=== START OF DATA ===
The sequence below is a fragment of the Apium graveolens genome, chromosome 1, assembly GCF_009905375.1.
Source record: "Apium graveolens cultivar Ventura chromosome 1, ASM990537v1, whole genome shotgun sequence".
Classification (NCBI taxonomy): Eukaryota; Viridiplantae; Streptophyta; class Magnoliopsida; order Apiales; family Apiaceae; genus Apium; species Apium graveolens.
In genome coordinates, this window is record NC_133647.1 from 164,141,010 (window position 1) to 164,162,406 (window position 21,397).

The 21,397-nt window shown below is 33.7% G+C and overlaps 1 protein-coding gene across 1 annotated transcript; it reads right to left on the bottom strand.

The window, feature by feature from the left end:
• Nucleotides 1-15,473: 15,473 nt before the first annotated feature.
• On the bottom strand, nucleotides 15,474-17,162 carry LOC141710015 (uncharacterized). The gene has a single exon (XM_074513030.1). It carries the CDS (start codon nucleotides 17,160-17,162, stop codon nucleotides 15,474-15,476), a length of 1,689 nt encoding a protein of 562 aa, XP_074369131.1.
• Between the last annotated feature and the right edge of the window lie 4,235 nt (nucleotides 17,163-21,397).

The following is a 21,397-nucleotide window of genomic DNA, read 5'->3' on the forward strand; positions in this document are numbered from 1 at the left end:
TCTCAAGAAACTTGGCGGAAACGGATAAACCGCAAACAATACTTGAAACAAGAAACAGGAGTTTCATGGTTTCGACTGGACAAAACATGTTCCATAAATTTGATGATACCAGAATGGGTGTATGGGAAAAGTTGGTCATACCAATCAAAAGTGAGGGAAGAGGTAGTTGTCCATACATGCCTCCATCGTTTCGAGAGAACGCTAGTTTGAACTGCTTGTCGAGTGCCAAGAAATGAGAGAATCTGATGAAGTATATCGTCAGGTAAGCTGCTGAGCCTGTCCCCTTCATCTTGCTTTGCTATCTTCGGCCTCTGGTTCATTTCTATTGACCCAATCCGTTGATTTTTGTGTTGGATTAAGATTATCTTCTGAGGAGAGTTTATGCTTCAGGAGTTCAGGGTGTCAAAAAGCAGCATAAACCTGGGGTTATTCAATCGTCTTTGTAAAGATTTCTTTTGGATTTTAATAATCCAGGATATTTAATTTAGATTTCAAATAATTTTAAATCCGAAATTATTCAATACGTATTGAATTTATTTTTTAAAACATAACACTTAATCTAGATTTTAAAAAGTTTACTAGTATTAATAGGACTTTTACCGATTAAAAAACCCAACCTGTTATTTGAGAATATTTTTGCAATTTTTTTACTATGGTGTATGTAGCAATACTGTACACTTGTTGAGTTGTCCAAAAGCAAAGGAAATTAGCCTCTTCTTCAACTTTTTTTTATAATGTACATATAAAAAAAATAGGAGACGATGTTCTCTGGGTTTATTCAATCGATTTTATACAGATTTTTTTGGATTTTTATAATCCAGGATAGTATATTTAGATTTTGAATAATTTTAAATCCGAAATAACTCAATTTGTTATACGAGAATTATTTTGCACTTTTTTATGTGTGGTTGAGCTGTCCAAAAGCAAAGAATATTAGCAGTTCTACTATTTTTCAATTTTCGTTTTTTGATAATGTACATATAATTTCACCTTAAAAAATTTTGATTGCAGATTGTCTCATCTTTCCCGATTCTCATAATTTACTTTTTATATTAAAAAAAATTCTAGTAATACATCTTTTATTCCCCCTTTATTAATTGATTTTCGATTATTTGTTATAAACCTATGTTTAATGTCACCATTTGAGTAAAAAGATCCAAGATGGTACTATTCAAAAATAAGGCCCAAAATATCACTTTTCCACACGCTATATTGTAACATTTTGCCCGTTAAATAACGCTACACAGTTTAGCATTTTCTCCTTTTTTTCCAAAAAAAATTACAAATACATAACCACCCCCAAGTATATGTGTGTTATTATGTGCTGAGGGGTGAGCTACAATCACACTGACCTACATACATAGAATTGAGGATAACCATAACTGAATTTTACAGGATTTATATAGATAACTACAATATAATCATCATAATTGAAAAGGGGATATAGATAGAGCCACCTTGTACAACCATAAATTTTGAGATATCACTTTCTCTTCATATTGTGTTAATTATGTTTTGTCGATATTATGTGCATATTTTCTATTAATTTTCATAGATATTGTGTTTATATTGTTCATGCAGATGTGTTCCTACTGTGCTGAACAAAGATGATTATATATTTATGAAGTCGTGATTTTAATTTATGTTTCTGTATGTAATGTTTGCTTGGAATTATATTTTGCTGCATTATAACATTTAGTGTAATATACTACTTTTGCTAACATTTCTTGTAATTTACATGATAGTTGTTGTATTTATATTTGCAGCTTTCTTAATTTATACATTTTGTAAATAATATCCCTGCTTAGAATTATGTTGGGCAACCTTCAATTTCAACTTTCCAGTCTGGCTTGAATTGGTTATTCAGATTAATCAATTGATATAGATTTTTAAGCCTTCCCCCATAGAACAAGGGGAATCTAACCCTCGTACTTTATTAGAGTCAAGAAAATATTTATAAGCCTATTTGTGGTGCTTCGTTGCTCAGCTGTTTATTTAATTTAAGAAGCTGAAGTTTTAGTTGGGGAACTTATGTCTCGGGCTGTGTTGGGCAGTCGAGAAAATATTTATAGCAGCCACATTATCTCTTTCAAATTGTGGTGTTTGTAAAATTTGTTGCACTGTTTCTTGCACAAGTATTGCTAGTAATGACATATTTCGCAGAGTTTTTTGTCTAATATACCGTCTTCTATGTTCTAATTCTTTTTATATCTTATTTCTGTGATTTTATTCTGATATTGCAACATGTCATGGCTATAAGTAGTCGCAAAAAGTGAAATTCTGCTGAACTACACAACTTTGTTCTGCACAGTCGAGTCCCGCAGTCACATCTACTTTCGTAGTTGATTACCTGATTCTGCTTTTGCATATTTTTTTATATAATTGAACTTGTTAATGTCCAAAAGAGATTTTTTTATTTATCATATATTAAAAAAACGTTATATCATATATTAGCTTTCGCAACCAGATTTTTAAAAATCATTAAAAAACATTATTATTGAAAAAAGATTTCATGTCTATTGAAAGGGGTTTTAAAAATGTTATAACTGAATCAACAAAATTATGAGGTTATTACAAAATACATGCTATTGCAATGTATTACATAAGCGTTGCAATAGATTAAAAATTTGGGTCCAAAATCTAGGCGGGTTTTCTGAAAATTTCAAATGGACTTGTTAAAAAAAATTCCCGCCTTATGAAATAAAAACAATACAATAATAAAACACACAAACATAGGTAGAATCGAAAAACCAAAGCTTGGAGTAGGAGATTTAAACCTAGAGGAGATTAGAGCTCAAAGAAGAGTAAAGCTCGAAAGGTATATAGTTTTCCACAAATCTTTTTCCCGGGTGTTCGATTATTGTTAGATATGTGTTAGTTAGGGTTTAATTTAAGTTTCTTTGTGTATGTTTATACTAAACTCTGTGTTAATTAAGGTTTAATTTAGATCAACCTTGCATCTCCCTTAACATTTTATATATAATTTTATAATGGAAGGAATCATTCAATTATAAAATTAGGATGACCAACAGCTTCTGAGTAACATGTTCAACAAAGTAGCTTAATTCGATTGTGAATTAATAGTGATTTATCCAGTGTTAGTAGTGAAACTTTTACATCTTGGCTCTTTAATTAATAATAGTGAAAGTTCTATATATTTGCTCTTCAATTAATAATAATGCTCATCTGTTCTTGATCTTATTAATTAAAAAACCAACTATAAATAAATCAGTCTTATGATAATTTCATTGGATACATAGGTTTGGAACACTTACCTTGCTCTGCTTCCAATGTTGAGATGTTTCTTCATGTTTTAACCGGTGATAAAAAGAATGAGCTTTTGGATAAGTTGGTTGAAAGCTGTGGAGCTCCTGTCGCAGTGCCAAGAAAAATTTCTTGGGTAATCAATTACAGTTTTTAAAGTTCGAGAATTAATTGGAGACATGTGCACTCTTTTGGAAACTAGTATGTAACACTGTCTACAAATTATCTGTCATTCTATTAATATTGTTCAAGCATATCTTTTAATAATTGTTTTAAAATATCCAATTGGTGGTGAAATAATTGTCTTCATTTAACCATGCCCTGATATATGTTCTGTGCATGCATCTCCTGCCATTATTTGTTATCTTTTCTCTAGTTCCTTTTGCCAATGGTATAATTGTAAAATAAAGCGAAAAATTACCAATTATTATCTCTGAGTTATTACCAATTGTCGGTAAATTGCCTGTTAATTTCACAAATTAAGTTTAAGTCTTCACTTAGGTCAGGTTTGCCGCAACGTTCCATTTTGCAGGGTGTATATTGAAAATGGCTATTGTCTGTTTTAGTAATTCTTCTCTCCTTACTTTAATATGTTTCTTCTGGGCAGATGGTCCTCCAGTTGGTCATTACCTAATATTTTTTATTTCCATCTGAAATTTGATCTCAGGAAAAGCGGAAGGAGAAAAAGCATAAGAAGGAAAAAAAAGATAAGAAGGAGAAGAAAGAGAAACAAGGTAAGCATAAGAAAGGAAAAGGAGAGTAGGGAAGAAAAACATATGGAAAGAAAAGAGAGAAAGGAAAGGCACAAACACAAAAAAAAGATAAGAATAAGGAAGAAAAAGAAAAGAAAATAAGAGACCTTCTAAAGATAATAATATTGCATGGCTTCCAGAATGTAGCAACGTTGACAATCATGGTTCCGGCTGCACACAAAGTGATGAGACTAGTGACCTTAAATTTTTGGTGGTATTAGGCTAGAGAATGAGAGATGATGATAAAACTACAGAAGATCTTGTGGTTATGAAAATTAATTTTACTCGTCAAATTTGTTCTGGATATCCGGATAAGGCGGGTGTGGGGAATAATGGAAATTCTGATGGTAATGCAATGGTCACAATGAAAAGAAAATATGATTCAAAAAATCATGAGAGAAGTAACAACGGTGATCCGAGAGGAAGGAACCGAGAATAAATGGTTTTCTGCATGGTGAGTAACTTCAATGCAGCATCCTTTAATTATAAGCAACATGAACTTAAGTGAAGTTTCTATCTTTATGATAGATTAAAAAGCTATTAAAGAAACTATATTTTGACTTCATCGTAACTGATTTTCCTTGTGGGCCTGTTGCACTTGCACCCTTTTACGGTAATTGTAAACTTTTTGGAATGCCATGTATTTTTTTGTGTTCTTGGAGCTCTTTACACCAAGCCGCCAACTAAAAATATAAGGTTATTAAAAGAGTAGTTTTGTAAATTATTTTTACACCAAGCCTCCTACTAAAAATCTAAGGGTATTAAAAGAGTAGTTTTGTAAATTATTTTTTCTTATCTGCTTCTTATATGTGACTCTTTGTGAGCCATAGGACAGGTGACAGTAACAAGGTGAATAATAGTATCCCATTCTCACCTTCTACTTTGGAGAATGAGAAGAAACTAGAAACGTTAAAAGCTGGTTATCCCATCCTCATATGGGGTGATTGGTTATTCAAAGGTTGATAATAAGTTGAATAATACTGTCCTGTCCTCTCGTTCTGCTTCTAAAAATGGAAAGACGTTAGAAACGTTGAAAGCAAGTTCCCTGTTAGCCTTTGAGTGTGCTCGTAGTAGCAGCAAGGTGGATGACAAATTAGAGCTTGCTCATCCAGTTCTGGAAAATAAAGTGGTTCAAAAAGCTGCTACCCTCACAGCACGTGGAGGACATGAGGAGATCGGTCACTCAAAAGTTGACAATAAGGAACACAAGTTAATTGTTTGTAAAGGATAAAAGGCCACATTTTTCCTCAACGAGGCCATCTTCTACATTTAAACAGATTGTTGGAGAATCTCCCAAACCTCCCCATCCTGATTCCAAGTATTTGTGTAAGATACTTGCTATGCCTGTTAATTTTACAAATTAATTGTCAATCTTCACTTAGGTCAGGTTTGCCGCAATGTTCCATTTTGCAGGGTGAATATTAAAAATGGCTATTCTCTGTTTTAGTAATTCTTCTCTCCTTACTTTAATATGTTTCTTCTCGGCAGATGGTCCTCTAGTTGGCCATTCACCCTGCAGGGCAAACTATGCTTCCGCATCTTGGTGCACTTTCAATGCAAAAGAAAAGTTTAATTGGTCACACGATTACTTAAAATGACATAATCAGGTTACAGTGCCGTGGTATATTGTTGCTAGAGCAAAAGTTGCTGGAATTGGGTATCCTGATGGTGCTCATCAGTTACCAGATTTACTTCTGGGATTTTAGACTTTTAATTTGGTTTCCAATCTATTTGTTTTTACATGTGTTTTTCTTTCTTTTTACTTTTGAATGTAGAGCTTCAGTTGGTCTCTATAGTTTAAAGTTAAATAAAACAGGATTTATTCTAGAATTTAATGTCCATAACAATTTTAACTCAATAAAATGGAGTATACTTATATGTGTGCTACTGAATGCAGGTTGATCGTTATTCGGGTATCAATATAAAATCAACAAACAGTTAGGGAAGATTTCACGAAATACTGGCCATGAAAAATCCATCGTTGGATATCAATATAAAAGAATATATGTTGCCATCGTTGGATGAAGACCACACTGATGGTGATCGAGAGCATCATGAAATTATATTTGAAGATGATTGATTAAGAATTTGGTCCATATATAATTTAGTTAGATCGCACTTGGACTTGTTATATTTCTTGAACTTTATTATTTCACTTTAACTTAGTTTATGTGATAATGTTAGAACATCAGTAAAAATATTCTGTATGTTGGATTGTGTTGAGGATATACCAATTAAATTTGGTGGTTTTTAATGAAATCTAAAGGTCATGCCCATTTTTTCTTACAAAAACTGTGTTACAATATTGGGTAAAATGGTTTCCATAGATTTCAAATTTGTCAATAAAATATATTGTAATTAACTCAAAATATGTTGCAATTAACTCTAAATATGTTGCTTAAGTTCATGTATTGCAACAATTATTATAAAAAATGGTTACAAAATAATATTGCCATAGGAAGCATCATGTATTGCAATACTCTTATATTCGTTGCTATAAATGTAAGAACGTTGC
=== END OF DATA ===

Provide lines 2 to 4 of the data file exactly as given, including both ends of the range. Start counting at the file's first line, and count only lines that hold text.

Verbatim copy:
Source record: "Apium graveolens cultivar Ventura chromosome 1, ASM990537v1, whole genome shotgun sequence".
Classification (NCBI taxonomy): Eukaryota; Viridiplantae; Streptophyta; class Magnoliopsida; order Apiales; family Apiaceae; genus Apium; species Apium graveolens.
In genome coordinates, this window is record NC_133647.1 from 164,141,010 (window position 1) to 164,162,406 (window position 21,397).